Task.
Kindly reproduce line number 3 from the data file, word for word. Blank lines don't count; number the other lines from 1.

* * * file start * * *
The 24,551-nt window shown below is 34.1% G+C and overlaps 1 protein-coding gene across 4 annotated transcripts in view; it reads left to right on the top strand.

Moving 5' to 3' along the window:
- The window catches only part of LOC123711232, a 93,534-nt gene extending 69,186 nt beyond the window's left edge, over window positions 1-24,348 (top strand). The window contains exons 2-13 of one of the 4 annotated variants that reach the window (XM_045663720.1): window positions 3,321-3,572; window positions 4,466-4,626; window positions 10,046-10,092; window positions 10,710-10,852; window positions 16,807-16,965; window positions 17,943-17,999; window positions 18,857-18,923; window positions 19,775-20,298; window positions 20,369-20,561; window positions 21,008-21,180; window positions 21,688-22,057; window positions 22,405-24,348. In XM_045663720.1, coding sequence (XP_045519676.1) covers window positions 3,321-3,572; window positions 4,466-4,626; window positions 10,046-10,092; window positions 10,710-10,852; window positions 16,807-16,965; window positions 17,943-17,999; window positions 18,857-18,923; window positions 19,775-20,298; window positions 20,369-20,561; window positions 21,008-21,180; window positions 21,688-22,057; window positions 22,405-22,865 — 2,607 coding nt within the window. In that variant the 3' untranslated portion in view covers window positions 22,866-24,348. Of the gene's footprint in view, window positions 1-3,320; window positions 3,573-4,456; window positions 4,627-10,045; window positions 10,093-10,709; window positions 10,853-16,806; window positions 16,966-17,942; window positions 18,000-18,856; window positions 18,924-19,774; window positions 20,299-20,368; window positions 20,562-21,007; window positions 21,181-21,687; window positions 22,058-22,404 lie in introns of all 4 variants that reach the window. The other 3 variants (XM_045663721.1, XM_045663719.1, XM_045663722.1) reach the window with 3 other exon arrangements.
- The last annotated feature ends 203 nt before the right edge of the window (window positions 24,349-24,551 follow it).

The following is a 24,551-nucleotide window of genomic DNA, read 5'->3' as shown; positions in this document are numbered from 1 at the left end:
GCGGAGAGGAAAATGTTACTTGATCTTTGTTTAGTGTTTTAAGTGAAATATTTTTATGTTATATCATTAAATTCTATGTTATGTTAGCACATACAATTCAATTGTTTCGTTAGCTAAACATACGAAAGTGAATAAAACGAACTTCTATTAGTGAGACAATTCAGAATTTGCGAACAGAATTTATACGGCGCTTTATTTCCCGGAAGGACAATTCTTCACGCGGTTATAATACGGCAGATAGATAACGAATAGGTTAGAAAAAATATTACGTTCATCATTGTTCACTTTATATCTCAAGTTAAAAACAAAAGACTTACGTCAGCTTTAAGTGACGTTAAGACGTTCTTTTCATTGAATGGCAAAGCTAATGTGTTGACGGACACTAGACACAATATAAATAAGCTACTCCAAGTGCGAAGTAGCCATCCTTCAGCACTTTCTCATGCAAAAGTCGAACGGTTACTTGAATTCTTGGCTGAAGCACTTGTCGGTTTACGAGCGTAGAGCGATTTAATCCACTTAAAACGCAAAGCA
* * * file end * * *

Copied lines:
- The window catches only part of LOC123711232, a 93,534-nt gene extending 69,186 nt beyond the window's left edge, over window positions 1-24,348 (top strand). The window contains exons 2-13 of one of the 4 annotated variants that reach the window (XM_045663720.1): window positions 3,321-3,572; window positions 4,466-4,626; window positions 10,046-10,092; window positions 10,710-10,852; window positions 16,807-16,965; window positions 17,943-17,999; window positions 18,857-18,923; window positions 19,775-20,298; window positions 20,369-20,561; window positions 21,008-21,180; window positions 21,688-22,057; window positions 22,405-24,348. In XM_045663720.1, coding sequence (XP_045519676.1) covers window positions 3,321-3,572; window positions 4,466-4,626; window positions 10,046-10,092; window positions 10,710-10,852; window positions 16,807-16,965; window positions 17,943-17,999; window positions 18,857-18,923; window positions 19,775-20,298; window positions 20,369-20,561; window positions 21,008-21,180; window positions 21,688-22,057; window positions 22,405-22,865 — 2,607 coding nt within the window. In that variant the 3' untranslated portion in view covers window positions 22,866-24,348. Of the gene's footprint in view, window positions 1-3,320; window positions 3,573-4,456; window positions 4,627-10,045; window positions 10,093-10,709; window positions 10,853-16,806; window positions 16,966-17,942; window positions 18,000-18,856; window positions 18,924-19,774; window positions 20,299-20,368; window positions 20,562-21,007; window positions 21,181-21,687; window positions 22,058-22,404 lie in introns of all 4 variants that reach the window. The other 3 variants (XM_045663721.1, XM_045663719.1, XM_045663722.1) reach the window with 3 other exon arrangements.